Adobe Systems is announcing Tuesday its Adobe Flash Media Server 3 products, enabling streaming of high-definition video at a lower price point.

Instead of pricing its software at a range of from $4,500 to $45,000 as it was previously, the price now is at $4,500 and $995 for the two different versions of the product.

Due in January, the product line features Adobe Flash Media Streaming Server 3 for live and on-demand video streaming and Adobe Flash Media Interactive Server 3, for customized video streaming and multi-way social media applications. Flash Media Streaming Server 3 is geared to small- to medium-scale usage, while Interactive Server is a high-performance server.

Adobe also is announcing on Tuesday shipment of its Adobe Flash Player 9, codenamed “Moviestar,” which supports high-definition video content via the H.264 specification.

YouTube restores account of Egypt anti-torture blogger

Filed under: — Aviran Mordo

The video-sharing Web site YouTube has restored the account of a prominent Egyptian anti-torture activist, and said on Monday he may repost graphic images of purported rights abuses if he puts them in proper context.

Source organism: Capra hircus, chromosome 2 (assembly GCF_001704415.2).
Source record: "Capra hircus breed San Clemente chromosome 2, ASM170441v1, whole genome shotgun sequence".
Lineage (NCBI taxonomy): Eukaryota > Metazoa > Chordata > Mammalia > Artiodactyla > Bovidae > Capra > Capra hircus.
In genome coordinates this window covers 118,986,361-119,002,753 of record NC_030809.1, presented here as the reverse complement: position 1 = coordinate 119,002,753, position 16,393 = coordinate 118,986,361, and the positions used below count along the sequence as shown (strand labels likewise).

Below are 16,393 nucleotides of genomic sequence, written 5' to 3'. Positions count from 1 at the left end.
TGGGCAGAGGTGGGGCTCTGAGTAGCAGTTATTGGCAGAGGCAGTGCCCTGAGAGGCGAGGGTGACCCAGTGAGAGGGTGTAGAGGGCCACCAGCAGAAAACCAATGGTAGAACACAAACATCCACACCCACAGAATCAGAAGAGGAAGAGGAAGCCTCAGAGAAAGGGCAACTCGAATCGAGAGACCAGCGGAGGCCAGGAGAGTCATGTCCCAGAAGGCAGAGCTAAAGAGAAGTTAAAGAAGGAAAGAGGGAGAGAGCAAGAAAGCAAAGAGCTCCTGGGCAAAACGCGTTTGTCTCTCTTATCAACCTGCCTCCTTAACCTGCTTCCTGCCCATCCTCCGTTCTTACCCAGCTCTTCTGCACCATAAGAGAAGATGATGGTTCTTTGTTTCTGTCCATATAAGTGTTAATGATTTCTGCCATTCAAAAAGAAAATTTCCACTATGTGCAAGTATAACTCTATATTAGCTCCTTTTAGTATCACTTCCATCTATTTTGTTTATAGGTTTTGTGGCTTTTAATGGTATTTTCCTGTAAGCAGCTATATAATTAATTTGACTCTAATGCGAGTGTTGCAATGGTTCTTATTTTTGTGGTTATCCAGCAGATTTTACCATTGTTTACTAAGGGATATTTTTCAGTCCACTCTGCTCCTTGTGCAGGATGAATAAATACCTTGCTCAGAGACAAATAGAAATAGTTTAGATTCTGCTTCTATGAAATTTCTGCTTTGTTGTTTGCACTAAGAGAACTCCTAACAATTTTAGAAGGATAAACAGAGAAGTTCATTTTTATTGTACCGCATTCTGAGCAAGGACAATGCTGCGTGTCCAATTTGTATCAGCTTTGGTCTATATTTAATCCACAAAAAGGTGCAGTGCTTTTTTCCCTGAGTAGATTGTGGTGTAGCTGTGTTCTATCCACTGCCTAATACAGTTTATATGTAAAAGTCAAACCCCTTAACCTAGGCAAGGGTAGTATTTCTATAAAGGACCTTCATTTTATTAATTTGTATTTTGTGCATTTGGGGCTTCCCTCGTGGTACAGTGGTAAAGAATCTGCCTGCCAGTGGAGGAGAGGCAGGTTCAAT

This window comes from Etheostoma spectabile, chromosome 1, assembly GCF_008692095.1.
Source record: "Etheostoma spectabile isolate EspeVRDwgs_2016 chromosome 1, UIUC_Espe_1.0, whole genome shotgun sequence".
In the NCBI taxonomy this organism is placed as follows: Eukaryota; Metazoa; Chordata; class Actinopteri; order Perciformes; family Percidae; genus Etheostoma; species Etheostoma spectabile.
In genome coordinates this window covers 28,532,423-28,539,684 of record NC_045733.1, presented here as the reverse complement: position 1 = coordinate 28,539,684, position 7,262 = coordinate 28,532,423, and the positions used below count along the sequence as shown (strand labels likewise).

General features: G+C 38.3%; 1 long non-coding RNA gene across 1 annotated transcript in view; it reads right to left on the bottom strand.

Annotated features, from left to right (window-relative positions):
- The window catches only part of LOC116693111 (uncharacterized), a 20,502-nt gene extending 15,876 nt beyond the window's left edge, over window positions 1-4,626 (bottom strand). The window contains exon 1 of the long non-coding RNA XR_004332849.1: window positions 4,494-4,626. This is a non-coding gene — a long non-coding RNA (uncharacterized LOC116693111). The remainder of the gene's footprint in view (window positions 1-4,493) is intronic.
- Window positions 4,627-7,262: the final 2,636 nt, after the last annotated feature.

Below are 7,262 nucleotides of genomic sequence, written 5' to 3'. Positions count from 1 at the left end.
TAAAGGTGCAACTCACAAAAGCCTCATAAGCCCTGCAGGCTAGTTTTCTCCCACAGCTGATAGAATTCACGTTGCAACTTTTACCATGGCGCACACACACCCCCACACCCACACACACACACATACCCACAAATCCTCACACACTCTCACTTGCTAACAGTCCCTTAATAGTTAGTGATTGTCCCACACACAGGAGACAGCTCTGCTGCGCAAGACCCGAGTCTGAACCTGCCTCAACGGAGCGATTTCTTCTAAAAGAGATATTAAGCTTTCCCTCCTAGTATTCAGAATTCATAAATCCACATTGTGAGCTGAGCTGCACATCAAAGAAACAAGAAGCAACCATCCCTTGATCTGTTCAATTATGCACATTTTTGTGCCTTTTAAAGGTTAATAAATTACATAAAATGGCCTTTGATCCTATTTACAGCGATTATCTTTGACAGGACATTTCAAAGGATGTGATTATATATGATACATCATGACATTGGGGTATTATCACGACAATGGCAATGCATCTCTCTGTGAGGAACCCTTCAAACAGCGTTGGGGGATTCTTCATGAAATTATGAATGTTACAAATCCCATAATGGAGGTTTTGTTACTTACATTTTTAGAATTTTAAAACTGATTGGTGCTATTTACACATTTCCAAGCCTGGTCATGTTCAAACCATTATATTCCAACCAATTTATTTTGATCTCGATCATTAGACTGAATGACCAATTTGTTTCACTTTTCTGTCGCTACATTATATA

Wael Abbas said last week that YouTube had suspended his account and that around 100 images he had posted, including clips of police brutality, purported voting irregularities and anti-government demonstrations were no longer accessible.

YouTube, owned by search engine giant Google Inc, said in a statement that it was committed to preserving its site as an “important platform for expression of all kinds” while ensuring that it remains a safe environment for users.

Apple QuickTime exploit in the wild

Filed under: — Aviran Mordo

Symantec has found active exploit code in the wild for an unpatched Apple QuickTime vulnerability.

Researcher Joji Hamada wrote in Symantec’s Security Response Weblog on Saturday that the company had seen an active exploit for the vulnerability in Apple’s media-streaming program that could lead to users downloading Trojan software.

Hamada said the exploit code was found on a compromised porn site that redirects users to a site hosting malicious software called “Downloader.” Downloader is a Trojan that causes compromised machines to download other malicious software from the Internet. Symantec rates Downloader as “very low” risk.

No patch is currently available for the vulnerability, which affects version 7.x, and which lies in a boundary error when QuickTime processes Real Time Streaming Protocol (RTSP) replies.

Britney Spears tops list of Yahoo! searches for 2007